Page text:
* Posts by Muskiier

27 publicly visible posts • joined 1 Jan 2013

Remote code execution flaws lurk in countless routers, IoT gear, cameras using Realtek Wi-Fi module SDKs


Realtek OMG PTSD

LOL. True. Realtek .OMG. Truly low end. However, the price point was always amazing! We used to use their Ethernet boards (ISA, BTW). and they were CAD$12 vs the next closest at $30 and worked pretty well. But, if we were building X white boxes, we'd always order 20% more because, guaranteed, we'd have that many DOA. It was our first lesson in you get what you pay for. Driver updates, if you could navigate the website to find them, were kinda sparse.

Lessons have not been learned: Microsoft's Modern Comments leave users reaching for the rollback button


The best product doesn't always win

Every time I fight/use Word I long for WordPerfect with Reveal Codes on. If Word were not bundled with Office (Excel) I don't think it would be anyone's choice.

JavaScript developers left in the dark after DroidScript software shut down by Google over ad fraud allegations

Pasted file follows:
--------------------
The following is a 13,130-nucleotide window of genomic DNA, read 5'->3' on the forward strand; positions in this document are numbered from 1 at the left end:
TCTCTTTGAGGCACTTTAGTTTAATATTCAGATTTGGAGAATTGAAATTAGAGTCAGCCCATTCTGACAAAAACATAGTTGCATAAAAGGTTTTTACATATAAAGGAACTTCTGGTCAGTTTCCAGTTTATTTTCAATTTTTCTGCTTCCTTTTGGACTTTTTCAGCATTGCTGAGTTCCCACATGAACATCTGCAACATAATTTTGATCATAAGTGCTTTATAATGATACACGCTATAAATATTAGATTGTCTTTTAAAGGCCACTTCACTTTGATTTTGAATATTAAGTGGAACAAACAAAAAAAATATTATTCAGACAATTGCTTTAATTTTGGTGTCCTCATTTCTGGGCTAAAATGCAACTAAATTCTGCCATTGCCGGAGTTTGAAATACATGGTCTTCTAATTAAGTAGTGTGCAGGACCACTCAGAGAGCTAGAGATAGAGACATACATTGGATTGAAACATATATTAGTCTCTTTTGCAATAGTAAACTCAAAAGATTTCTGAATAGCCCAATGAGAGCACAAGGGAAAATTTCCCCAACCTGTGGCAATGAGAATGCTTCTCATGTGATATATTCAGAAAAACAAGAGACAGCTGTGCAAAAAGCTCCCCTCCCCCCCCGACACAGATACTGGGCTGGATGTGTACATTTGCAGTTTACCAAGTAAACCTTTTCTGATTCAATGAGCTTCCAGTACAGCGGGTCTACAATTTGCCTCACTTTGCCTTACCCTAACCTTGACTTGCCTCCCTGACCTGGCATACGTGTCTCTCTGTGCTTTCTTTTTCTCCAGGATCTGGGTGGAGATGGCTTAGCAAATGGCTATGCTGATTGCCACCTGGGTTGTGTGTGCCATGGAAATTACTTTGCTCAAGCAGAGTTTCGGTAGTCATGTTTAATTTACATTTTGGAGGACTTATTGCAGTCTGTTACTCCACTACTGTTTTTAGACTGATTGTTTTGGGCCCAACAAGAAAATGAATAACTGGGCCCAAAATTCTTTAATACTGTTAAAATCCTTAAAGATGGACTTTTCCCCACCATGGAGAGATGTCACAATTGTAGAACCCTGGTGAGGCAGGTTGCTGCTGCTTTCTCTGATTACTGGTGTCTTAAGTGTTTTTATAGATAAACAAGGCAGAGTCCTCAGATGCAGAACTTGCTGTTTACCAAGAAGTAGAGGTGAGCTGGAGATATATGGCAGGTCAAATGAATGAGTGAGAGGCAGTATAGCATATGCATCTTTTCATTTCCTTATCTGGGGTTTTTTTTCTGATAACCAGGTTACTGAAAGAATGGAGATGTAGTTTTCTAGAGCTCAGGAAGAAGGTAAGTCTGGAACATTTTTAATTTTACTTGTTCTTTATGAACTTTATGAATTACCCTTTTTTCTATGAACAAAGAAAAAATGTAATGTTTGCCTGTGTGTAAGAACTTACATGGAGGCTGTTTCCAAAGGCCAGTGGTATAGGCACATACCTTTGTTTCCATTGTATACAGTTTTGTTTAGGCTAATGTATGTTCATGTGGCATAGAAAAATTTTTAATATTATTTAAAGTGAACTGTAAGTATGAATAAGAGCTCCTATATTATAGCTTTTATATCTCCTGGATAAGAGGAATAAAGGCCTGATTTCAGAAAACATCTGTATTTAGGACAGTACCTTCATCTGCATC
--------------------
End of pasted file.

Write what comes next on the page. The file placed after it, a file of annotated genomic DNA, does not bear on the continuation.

There's nobody listening

There really is nobody sentient at the other end. Just last week I wasted time following incorrect Google Map directions going to a long-established local business. When I finally got there and apologized for being late and why, the owner told me "a lot of people tell us that, and we've contacted Google but we just get a canned response". This isn't the first business in our area with the same story.

No JavaScript, no trackers, no SSL security: Retro computing boffin gives Google News a Netscape 1.1 makeover


Just finished a refreshing read of 3 articles; what a joy without the clutter. I remember I originally started to use Google vs. Yahoo, Ask Jeeves, and other search engines was Google was clean and fast-loading. Not so much now. We need some alternatives. Clearly Microsoft doesn't get it, as evidenced by MSN and it's click-bait.